2. ^ "Slice of life". Random House Unabridged Dictionary. 2006.
  3. ^ Turney, Wayne S. "Notes on Naturalism in the Theatre". Archived from the original on 2008-05-14.
  4. ^ Gottfried, Martin. All His Jazz, Da Capo, 2003.
  5. ^ "Dowler, Kevin. "Reginald Rose". Museum of Broadcast Communications". Archived from the original on 2006-04-23. Retrieved 2008-06-20.
  6. ^ Williams, Eric R. (2017). The screenwriters taxonomy : a roadmap to collaborative storytelling. New York, NY: Routledge Studies in Media Theory and Practice. ISBN 978-1-315-10864-3. OCLC 993983488. P. 21
  7. ^ a b Williams, Eric R. (2017). The screenwriters taxonomy : a roadmap to collaborative storytelling. New York, NY: Routledge Studies in Media Theory and Practice. ISBN 978-1-315-10864-3. OCLC 993983488.
  8. ^ Stuart Eddy Baker (2002). Bernard Shaw's remarkable religion: a faith that fits the facts. University Press of Florida. pp. 83–84. ISBN 978-0-8130-2432-5.
  9. ^ Walcutt, Charles (1966). American Literary Naturalism, a Divided Stream. St. Paul, Minnesota: University of Minnesota Press. p. 21. ISBN 978-0-8166-5885-5.
  10. ^ Lehan, Richard (2005). Realism and Naturalism: The Novel in an Age of Transition. Madison: University of Wisconsin Press. p. 193. ISBN 0-299-20870-2.
  11. ^ a b Denzin, Norman; Lincoln, Yvonna (2005). The SAGE Handbook of Qualitative Research. Thousand Oaks, CA: SAGE. pp. 16. ISBN 0-7619-2757-3.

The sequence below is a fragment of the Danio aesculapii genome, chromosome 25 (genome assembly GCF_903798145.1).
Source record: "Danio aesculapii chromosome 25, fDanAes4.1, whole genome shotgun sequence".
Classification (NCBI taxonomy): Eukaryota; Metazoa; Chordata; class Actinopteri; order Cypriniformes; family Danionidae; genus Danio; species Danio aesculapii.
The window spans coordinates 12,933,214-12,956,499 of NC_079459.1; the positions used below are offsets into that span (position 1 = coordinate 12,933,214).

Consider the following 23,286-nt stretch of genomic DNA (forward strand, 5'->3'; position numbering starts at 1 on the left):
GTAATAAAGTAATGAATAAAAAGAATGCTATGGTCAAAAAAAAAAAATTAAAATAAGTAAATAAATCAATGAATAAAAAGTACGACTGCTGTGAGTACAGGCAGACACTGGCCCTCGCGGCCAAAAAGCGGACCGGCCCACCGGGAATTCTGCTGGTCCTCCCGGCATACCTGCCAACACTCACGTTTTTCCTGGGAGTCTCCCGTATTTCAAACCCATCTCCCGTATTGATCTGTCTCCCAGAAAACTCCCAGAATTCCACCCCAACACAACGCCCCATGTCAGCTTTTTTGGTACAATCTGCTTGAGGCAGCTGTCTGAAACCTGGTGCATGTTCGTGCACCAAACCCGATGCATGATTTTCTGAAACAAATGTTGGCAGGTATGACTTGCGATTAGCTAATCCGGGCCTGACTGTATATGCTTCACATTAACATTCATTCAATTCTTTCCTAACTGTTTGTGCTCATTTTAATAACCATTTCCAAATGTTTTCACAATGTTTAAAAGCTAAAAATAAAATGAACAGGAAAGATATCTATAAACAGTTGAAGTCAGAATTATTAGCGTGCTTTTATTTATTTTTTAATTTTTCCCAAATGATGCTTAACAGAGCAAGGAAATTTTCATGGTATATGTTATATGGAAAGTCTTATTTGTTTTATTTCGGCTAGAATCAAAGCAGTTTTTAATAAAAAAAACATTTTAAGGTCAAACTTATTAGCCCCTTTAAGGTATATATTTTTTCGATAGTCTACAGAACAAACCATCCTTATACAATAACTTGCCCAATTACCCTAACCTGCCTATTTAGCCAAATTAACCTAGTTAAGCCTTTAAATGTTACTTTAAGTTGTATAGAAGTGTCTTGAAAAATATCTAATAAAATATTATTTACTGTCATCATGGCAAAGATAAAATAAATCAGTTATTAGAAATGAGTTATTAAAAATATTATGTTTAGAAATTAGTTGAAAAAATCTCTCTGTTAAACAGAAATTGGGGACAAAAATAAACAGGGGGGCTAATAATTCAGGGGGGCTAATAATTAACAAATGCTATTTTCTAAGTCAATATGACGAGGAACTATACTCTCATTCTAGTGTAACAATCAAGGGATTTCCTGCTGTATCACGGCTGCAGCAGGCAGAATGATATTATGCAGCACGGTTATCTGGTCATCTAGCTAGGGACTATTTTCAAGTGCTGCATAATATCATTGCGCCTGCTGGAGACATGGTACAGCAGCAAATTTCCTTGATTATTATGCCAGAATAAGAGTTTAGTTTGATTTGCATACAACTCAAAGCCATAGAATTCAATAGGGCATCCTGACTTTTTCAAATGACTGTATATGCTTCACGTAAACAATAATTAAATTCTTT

12. ^ a b Augustyn, Adam (2010). American Literature from the 1850s to 1945. New York: Britannica Educational Publishing. p. 71. ISBN 978-1-61530-234-5.
  13. ^ Downs, William; Wright, Lou Anne; Ramsey, Erik (2016). The Art of Theatre: Then and Now. Boston, MA: Cengage Learning. p. 372. ISBN 978-1-305-95470-0.
  14. ^ a b Rivera Rusca, Renato (2016). "The Changing Role of Manga and Anime Magazines in the Japanese Animation Industry". In Pasfield-Neofitou, Sarah E.; Sell, Cathy (eds.). Manga vision : cultural and communicative perspectives. Clayton, Vic.: Monash University Publishing. pp. 61–62. ISBN 978-1-925377-07-1. OCLC 953459173.
  15. ^ Hernández-rogelio, Manuel generenze; scot (December 2019). "Otaku Tourists Out of Japan: Fictionality , Shared Memories, and the Role of National Branding in the Japanese Pilgrimages of Anime Fans in the United Kingdom". The Journal of Popular Culture. 52 (6): 1524. doi:10.1111/jpcu.12871. ISSN 0022-3840. S2CID 213535272.
  16. ^ Nishida, Masayuki (2016-06-06). "Locality in Japanese Animation: Transboundary Interactions between the Animation Tamayura and Takehara City in Hiroshima, Japan". JSN Journal. 6 (1): 29. ISSN 2586-937X.
  17. ^ Brenner, Robin (2007). Understanding Manga and Anime. Westport, CT: Greenwood Publishing Group. p. 112. ISBN 978-1-59158-332-5.
  18. ^ a b Yamamura, Takayoshi (2015-01-02). "Contents tourism and local community response: Lucky star and collaborative anime-induced tourism in Washimiya". Japan Forum. 27 (1): 60–61. doi:10.1080/09555803.2014.962567. ISSN 0955-5803. S2CID 143690685.
  19. ^ Clyde, Deirdre (2020-01-02). "Pilgrimage and prestige: American anime fans and their travels to Japan". Journal of Tourism and Cultural Change. 18 (1): 63. doi:10.1080/14766825.2020.1707464. ISSN 1476-6825. S2CID 213737486.
  20. ^ Tanaka, Motoko (29 July 2014). "Trends of Fiction in 2000s Japanese Pop Culture". Electronic Journal of Contemporary Japanese Studies. 14 (2).
  21. ^ Suan, Stevie (2013). The anime paradox : patterns and practices through the lens of traditional Japanese theater. Leiden: Global Oriental. p. 252. ISBN 978-90-04-22215-1. OCLC 844939529.